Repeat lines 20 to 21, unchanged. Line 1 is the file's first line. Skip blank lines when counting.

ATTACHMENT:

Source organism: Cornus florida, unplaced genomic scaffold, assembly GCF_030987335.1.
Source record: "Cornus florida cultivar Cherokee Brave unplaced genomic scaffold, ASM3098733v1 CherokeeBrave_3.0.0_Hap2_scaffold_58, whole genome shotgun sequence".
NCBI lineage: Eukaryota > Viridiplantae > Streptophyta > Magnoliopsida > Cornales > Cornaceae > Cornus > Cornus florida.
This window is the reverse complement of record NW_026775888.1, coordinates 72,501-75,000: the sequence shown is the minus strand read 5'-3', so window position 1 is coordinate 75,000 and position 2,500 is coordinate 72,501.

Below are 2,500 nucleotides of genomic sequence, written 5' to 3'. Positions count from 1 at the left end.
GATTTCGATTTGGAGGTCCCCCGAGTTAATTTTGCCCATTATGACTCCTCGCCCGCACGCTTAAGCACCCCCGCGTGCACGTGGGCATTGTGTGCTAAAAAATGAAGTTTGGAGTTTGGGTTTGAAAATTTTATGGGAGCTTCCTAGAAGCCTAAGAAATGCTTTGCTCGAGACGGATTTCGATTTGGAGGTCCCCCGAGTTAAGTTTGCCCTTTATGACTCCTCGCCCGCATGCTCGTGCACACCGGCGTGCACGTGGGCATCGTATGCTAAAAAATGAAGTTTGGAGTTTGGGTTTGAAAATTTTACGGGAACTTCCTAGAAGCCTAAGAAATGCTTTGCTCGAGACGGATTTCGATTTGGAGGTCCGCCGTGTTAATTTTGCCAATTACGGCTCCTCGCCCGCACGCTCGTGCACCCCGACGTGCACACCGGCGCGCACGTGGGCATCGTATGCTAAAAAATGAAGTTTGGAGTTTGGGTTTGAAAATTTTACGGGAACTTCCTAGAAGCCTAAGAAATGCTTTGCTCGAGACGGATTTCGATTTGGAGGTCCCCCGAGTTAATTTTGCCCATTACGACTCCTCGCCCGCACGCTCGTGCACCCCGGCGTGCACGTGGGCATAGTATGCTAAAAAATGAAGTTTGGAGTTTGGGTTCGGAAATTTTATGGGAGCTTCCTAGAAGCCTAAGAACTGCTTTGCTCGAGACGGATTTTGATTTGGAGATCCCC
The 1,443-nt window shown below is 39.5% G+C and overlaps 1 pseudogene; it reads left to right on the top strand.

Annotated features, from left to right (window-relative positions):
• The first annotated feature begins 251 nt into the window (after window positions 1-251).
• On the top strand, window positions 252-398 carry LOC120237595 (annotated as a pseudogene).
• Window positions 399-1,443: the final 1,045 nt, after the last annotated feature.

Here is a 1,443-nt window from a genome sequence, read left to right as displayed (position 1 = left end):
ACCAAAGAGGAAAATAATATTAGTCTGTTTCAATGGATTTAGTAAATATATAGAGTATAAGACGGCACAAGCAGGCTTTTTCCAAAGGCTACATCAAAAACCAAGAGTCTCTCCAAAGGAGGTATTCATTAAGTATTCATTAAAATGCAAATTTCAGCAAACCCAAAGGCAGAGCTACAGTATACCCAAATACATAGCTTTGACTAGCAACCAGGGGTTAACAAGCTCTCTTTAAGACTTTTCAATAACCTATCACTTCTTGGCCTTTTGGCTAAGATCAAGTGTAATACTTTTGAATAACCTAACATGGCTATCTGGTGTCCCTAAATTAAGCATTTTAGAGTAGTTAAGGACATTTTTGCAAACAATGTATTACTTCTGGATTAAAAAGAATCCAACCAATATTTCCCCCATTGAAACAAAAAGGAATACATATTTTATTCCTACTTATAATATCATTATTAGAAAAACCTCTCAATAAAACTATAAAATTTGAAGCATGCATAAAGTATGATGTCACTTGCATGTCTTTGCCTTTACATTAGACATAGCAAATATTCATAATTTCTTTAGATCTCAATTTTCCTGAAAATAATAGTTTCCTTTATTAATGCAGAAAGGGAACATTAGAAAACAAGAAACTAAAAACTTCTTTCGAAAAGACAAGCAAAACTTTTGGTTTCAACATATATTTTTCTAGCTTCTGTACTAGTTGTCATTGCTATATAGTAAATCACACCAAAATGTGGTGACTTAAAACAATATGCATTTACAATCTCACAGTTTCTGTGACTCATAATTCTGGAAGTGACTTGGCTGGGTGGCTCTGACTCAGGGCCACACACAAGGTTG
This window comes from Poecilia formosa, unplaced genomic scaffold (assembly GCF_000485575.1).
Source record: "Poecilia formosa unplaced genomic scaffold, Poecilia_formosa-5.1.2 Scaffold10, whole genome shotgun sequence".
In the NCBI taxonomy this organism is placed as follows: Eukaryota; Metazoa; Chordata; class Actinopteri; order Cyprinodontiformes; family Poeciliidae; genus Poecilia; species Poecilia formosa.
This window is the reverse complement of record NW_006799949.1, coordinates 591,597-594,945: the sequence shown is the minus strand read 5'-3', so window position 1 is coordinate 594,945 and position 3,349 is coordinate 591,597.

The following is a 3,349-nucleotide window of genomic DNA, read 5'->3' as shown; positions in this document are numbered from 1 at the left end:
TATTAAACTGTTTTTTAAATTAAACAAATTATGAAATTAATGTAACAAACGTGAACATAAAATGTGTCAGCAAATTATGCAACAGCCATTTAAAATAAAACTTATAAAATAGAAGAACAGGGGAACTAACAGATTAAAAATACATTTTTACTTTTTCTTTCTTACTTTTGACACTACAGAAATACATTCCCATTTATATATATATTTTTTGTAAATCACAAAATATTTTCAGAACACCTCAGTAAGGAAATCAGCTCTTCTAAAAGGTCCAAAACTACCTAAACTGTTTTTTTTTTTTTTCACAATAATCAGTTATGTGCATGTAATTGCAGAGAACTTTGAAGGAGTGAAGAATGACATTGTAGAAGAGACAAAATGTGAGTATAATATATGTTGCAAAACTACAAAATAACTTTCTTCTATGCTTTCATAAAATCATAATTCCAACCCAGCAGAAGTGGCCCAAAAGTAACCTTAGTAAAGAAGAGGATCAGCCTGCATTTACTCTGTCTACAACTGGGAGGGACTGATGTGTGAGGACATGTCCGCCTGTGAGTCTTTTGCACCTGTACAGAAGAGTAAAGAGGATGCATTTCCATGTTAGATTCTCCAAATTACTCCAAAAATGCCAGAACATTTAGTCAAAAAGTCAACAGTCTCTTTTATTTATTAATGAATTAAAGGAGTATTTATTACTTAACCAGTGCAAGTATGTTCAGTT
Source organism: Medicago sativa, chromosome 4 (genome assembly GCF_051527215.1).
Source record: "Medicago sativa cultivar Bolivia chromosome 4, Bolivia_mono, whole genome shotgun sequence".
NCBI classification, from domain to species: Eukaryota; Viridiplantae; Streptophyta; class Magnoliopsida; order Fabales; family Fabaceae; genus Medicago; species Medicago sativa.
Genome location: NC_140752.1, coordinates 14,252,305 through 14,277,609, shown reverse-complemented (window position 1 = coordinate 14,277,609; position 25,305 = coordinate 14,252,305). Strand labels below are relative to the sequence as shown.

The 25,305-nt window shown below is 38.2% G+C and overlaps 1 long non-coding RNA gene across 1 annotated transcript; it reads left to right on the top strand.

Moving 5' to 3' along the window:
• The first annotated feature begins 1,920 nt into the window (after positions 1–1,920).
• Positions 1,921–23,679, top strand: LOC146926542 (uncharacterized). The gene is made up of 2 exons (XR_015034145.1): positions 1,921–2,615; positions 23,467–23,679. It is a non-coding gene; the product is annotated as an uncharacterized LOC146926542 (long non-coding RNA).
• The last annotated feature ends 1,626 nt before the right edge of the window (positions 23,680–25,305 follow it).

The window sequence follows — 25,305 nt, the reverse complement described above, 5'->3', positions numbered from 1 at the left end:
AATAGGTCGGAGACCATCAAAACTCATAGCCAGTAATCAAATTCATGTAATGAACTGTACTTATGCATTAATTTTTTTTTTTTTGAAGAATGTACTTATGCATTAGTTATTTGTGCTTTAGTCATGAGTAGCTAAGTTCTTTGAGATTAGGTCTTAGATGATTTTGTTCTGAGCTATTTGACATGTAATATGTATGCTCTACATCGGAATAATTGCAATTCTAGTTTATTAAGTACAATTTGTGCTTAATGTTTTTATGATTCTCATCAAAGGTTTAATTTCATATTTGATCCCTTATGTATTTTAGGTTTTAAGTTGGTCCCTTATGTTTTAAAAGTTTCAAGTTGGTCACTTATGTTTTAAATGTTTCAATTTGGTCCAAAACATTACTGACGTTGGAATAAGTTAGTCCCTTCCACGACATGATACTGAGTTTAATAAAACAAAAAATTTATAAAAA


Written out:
Source organism: Medicago sativa, chromosome 4 (genome assembly GCF_051527215.1).
Source record: "Medicago sativa cultivar Bolivia chromosome 4, Bolivia_mono, whole genome shotgun sequence".